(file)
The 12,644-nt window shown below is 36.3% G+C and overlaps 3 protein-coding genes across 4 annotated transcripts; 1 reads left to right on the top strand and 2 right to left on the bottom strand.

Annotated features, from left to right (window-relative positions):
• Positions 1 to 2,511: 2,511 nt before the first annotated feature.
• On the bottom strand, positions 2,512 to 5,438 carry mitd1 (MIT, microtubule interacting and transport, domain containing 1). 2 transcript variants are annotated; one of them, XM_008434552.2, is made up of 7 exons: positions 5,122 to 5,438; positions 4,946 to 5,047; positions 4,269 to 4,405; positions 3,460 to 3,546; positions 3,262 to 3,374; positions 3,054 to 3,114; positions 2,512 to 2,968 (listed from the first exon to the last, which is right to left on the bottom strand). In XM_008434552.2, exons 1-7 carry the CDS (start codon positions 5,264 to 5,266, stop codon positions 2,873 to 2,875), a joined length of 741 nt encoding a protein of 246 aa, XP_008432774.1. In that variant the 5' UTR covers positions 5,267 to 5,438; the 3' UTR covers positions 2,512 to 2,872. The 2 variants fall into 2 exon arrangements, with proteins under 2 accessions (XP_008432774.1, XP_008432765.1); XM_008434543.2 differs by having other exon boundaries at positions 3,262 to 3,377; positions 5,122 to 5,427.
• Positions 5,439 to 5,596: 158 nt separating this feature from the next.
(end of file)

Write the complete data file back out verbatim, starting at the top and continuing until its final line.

The 12,644-nt window shown below is 36.3% G+C and overlaps 3 protein-coding genes across 4 annotated transcripts; 1 reads left to right on the top strand and 2 right to left on the bottom strand.

Annotated features, from left to right (window-relative positions):
• Positions 1 to 2,511: 2,511 nt before the first annotated feature.
• On the bottom strand, positions 2,512 to 5,438 carry mitd1 (MIT, microtubule interacting and transport, domain containing 1). 2 transcript variants are annotated; one of them, XM_008434552.2, is made up of 7 exons: positions 5,122 to 5,438; positions 4,946 to 5,047; positions 4,269 to 4,405; positions 3,460 to 3,546; positions 3,262 to 3,374; positions 3,054 to 3,114; positions 2,512 to 2,968 (listed from the first exon to the last, which is right to left on the bottom strand). In XM_008434552.2, exons 1-7 carry the CDS (start codon positions 5,264 to 5,266, stop codon positions 2,873 to 2,875), a joined length of 741 nt encoding a protein of 246 aa, XP_008432774.1. In that variant the 5' UTR covers positions 5,267 to 5,438; the 3' UTR covers positions 2,512 to 2,872. The 2 variants fall into 2 exon arrangements, with proteins under 2 accessions (XP_008432774.1, XP_008432765.1); XM_008434543.2 differs by having other exon boundaries at positions 3,262 to 3,377; positions 5,122 to 5,427.
• Positions 5,439 to 5,596: 158 nt separating this feature from the next.